RegTech Intelligence

LEI update: hidden costs prevent enthusiastic take-up

JWG analysis.

Until the world has a definitive LEI, we are going to have to recognise that piecemeal adoption brings with it significant hidden costs in validating, enriching and mapping for regulatory purposes.

LEI watchers have been encouraged to see Saudi Arabia and Italy joining the fold in the past month.  They might be just in time, as OTC reporting requirements are kicking in and we have a long way to go to be able to have a reliable identifier to spot systemic risks.

According to the font of all knowledge, Openleis, as we open the reporting floodgates for Europe we still have some way to go.  WM Daten have issued over 34,000 LEIs, whilst the LSE have issued a mere 11,000.  The French INSEE are just shy of the UK count, whilst the Dutch Chamber of Commerce drop in at slightly under 3,000.

Clearly, if the total number of registered market participants is meant to include all the corporates that trade FX forwards, we are far short.  Some would suggest we are short by millions.  All the usual caveats about last minute rushes and rumours about queues around the block for registrations aside, something is seriously wrong with this picture.

One could blame the regulators.  Have they really made it impossible to survive WITHOUT an LEI?  No.  Have they clarified to all concerned that ignorance and inaction are not to be tolerated?  No.  Are there still other things that could be stuck into reporting fields instead?  Yes.

However, the regulators don’t bear all the blame on this one.  Recent academic research shows that there is up to $10 billion in cost savings to be gained from the LEI.  We have been testing the assumptions behind this and are officially raising an eyebrow.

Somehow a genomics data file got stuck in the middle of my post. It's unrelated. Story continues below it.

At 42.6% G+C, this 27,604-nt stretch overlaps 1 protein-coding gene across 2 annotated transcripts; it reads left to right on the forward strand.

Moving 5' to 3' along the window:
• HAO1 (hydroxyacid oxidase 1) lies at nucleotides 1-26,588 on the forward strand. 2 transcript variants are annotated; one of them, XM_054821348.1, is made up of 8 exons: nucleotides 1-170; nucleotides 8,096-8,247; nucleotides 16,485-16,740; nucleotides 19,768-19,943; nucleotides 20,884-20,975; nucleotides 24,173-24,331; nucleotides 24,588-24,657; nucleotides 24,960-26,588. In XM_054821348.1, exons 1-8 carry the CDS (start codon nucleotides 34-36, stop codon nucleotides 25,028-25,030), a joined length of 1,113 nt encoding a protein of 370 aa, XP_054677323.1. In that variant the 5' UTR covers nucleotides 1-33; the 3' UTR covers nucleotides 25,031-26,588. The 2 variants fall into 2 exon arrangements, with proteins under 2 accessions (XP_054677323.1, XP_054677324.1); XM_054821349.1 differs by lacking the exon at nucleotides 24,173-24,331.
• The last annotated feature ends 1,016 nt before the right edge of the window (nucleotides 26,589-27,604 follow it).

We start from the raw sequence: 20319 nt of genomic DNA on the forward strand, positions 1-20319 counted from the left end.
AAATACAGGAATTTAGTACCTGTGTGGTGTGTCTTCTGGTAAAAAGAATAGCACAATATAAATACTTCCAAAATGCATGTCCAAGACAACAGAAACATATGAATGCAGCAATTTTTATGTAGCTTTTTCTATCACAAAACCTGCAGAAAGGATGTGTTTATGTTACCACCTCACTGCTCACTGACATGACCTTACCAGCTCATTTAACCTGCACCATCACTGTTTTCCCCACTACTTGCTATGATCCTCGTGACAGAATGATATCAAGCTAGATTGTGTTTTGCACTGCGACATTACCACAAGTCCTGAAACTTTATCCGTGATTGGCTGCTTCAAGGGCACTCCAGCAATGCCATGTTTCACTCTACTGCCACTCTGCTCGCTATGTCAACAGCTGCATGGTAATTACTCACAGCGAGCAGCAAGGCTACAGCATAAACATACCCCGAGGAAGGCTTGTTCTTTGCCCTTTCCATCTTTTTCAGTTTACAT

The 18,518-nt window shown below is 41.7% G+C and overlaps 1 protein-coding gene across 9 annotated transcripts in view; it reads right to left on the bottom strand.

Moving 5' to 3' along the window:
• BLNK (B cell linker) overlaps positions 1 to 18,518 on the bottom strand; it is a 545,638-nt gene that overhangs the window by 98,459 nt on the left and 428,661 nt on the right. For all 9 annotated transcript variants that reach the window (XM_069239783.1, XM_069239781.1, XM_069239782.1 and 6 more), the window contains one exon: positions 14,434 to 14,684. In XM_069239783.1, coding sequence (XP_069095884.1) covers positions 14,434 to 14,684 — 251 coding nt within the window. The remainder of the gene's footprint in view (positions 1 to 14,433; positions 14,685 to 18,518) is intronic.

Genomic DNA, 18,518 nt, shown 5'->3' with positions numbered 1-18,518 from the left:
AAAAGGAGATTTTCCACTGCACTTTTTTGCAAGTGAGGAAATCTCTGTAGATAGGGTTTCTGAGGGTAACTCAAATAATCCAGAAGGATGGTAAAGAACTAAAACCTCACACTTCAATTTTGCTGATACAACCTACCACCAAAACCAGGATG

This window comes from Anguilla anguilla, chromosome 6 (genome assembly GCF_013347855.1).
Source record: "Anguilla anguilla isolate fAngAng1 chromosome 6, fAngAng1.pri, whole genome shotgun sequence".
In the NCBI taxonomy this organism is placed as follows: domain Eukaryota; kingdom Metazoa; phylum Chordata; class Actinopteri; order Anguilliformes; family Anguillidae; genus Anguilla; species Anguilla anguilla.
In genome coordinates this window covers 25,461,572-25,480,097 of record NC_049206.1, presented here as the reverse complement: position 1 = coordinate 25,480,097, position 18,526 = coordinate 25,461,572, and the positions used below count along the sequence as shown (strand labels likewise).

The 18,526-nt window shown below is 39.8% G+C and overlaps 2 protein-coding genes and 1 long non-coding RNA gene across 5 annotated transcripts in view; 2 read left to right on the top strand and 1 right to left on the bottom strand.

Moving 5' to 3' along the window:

Take the conclusion of the EBA, in its recent decision to ignore industry concern and push ahead with LEI adoption deadlines of 31 March for some and 31 December 2014 for all institutions under their supervisory remit:

“Even after considering the costs arising from the indirect factors above, the overall additional cost (direct and indirect) from the implementation of LEIs would still lead to negligible cost in relation to the overall operational cost.

Like many statements about the ‘obvious’ value of the LEI, this is fuzzy thinking.  While it is true that there will be some operational efficiencies within large firms, it is not clear that the addition of another ‘mapping column’ will achieve benefits that outweigh the costs of its implementation and ongoing maintenance.

The costs of validation, enrichment and quality assurance should not be underestimated.  Ensuring data quality is a labour-intensive task that requires skilled people who understand the issues within firms’ systems to reconcile the differences in reporting techniques.  For example, KYC systems will need to be modified to require LEI capture, new workflow will need to be introduced to account for expired LEIs and extensive data quality programmes will need to be implemented.  Figure 1, outlines the wide scope of costs associated with the LEI implementation.

Figure 1: LEI implementation cost drivers

Category Cost area Driver
External Registration fees
  • Number of entities requiring an LEI
  • Cost of registration
Maintenance fees
  • Number of entities maintained with LEI
  • Portability fees per entity
Internal procedures Management
  • Governance structure and LEI ‘ownership’
  • Documentation and meetings
Registration process
  • Apply, receive and communicate approvals cross-group
  • Documentation timing
Internal systems Modification
  • Monitoring systems